Etaluma, Inc. Joins Cell Manufacturing Research Initiative
Etaluma, Inc. Joins Cell Manufacturing Research Initiative to Further Advance Cell Therapy Discovery
April 2, 2020 – (Carlsbad, CA) Etaluma has joined the National Science Foundation (NSF) Engineering Research Center for Cell Manufacturing Technologies (CMaT). CMaT is a consortium of universities, companies, and clinical collaborators brought together to develop transformative tools and technologies for the consistent, scalable and low-cost production of high-quality living therapeutic cells. The center, launched in 2017 with a $20 million investment from NSF, aims to revolutionize the treatment of cancer, heart disease, autoimmune diseases and other disorders by enabling broad use of potentially curative therapies that utilize living cells – such as immune cells and stem cells – as “drugs.”
“Etaluma is honored to be part of this important effort which will use our time lapse microscopes for evaluating cell behavior and health. The production of high value cells for therapeutic use is a big part of the future of treatment” said Chris Shumate, CEO of Etaluma.
Etaluma makes compact and high-resolution microscopes and imaging modules. Their digital microscopes are often used inside an incubator for robust long-term time-lapse live cell imaging.
To facilitate the widespread application of these cutting-edge emerging treatments, CMaT will develop robust and scalable technologies, innovative analytical tools, and engineering systems that will enable industry and clinical facilities to reproducibly manufacture efficient, safe and affordable cell-therapy products. The center will also develop improved models for a robust supply chain, storage and distribution system for these therapeutic cell products.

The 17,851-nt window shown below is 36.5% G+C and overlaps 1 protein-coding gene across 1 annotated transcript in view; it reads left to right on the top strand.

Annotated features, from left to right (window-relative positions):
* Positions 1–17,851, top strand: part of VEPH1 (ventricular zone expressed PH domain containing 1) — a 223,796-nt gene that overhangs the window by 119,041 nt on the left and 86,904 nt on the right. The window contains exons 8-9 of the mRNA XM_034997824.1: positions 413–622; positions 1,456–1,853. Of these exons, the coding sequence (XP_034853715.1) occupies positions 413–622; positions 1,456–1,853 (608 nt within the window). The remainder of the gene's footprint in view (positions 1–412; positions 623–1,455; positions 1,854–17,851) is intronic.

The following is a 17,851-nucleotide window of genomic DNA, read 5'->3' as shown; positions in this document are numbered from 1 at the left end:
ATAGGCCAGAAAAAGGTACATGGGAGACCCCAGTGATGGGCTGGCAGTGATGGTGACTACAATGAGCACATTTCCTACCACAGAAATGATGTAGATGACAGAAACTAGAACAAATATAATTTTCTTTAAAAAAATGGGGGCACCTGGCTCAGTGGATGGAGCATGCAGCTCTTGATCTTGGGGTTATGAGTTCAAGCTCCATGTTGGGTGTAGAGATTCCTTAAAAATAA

In addition to the consistent manufacture of cell-based therapies, the public-private CMaT initiative will also help develop a skilled, diverse and inclusive bio-manufacturing workforce through extensive education and training activities at the K-12, technical college, undergraduate, graduate and postdoctoral levels.
“We are pleased to welcome Etaluma to this new initiative,” said Krishnendu Roy, director of CMaT and the Robert A. Milton chair professor in the Wallace H. Coulter Department of Biomedical Engineering at Georgia Tech and Emory University. “The center will develop the technologies needed to use living cells in standardized therapies by clinicians to serve large numbers of patients worldwide. We are very excited about what this will mean to the world.”
Beyond Georgia Tech, the center includes major university partners – the University of Georgia, the University of Wisconsin-Madison and the University of Puerto Rico, Mayaguez Campus – as well as affiliate partners such as the University of Pennsylvania, Emory University, the Gladstone Institutes and University of Oregon. Additional international academic partners from Canada, Ireland, and Japan, as well as industry and the U.S. national laboratories, are critical collaborators in the effort.